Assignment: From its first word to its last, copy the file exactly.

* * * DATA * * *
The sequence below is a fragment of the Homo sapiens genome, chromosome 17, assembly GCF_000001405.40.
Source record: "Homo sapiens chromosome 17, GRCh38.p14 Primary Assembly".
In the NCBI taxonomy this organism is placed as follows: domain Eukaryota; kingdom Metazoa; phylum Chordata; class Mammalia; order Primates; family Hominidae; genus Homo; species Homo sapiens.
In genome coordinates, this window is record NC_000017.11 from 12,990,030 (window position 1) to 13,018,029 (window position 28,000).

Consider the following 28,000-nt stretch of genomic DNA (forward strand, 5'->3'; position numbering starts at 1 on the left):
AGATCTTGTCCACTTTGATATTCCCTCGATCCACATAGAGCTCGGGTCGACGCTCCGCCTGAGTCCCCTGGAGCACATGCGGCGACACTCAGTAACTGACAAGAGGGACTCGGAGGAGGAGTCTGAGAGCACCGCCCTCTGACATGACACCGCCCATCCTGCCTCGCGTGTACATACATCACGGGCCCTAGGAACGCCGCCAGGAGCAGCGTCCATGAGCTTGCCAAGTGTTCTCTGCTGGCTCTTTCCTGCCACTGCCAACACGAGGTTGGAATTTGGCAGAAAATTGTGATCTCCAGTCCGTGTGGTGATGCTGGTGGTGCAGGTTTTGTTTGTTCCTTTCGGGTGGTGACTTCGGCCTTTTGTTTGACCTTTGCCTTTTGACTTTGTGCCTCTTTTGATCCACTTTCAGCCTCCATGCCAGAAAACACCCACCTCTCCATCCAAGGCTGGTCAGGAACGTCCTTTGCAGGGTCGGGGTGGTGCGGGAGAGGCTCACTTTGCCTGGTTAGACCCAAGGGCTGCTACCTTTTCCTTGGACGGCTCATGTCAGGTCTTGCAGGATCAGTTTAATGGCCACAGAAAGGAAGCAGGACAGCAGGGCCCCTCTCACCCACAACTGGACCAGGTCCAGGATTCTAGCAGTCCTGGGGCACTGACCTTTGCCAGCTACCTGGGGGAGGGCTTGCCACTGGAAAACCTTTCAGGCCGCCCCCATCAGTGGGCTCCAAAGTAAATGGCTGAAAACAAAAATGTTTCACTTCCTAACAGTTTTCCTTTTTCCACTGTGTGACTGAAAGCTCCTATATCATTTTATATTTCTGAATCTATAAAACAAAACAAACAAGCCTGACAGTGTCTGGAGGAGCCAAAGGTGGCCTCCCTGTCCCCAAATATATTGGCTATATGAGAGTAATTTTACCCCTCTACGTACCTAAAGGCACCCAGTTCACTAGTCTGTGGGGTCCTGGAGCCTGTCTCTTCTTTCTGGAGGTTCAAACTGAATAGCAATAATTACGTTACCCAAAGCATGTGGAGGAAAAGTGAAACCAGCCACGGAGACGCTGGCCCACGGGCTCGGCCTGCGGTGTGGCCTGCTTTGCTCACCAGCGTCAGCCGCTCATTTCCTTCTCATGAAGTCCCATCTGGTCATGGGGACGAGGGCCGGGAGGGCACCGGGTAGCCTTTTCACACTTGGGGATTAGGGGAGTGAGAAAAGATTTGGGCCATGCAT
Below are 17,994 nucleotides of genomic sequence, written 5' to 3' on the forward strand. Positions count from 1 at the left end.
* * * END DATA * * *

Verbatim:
The sequence below is a fragment of the Homo sapiens genome, chromosome 17, assembly GCF_000001405.40.
Source record: "Homo sapiens chromosome 17, GRCh38.p14 Primary Assembly".
In the NCBI taxonomy this organism is placed as follows: domain Eukaryota; kingdom Metazoa; phylum Chordata; class Mammalia; order Primates; family Hominidae; genus Homo; species Homo sapiens.
In genome coordinates, this window is record NC_000017.11 from 12,990,030 (window position 1) to 13,018,029 (window position 28,000).

Consider the following 28,000-nt stretch of genomic DNA (forward strand, 5'->3'; position numbering starts at 1 on the left):
AGATCTTGTCCACTTTGATATTCCCTCGATCCACATAGAGCTCGGGTCGACGCTCCGCCTGAGTCCCCTGGAGCACATGCGGCGACACTCAGTAACTGACAAGAGGGACTCGGAGGAGGAGTCTGAGAGCACCGCCCTCTGACATGACACCGCCCATCCTGCCTCGCGTGTACATACATCACGGGCCCTAGGAACGCCGCCAGGAGCAGCGTCCATGAGCTTGCCAAGTGTTCTCTGCTGGCTCTTTCCTGCCACTGCCAACACGAGGTTGGAATTTGGCAGAAAATTGTGATCTCCAGTCCGTGTGGTGATGCTGGTGGTGCAGGTTTTGTTTGTTCCTTTCGGGTGGTGACTTCGGCCTTTTGTTTGACCTTTGCCTTTTGACTTTGTGCCTCTTTTGATCCACTTTCAGCCTCCATGCCAGAAAACACCCACCTCTCCATCCAAGGCTGGTCAGGAACGTCCTTTGCAGGGTCGGGGTGGTGCGGGAGAGGCTCACTTTGCCTGGTTAGACCCAAGGGCTGCTACCTTTTCCTTGGACGGCTCATGTCAGGTCTTGCAGGATCAGTTTAATGGCCACAGAAAGGAAGCAGGACAGCAGGGCCCCTCTCACCCACAACTGGACCAGGTCCAGGATTCTAGCAGTCCTGGGGCACTGACCTTTGCCAGCTACCTGGGGGAGGGCTTGCCACTGGAAAACCTTTCAGGCCGCCCCCATCAGTGGGCTCCAAAGTAAATGGCTGAAAACAAAAATGTTTCACTTCCTAACAGTTTTCCTTTTTCCACTGTGTGACTGAAAGCTCCTATATCATTTTATATTTCTGAATCTATAAAACAAAACAAACAAGCCTGACAGTGTCTGGAGGAGCCAAAGGTGGCCTCCCTGTCCCCAAATATATTGGCTATATGAGAGTAATTTTACCCCTCTACGTACCTAAAGGCACCCAGTTCACTAGTCTGTGGGGTCCTGGAGCCTGTCTCTTCTTTCTGGAGGTTCAAACTGAATAGCAATAATTACGTTACCCAAAGCATGTGGAGGAAAAGTGAAACCAGCCACGGAGACGCTGGCCCACGGGCTCGGCCTGCGGTGTGGCCTGCTTTGCTCACCAGCGTCAGCCGCTCATTTCCTTCTCATGAAGTCCCATCTGGTCATGGGGACGAGGGCCGGGAGGGCACCGGGTAGCCTTTTCACACTTGGGGATTAGGGGAGTGAGAAAAGATTTGGGCCATGCAT
Below are 17,994 nucleotides of genomic sequence, written 5' to 3' on the forward strand. Positions count from 1 at the left end.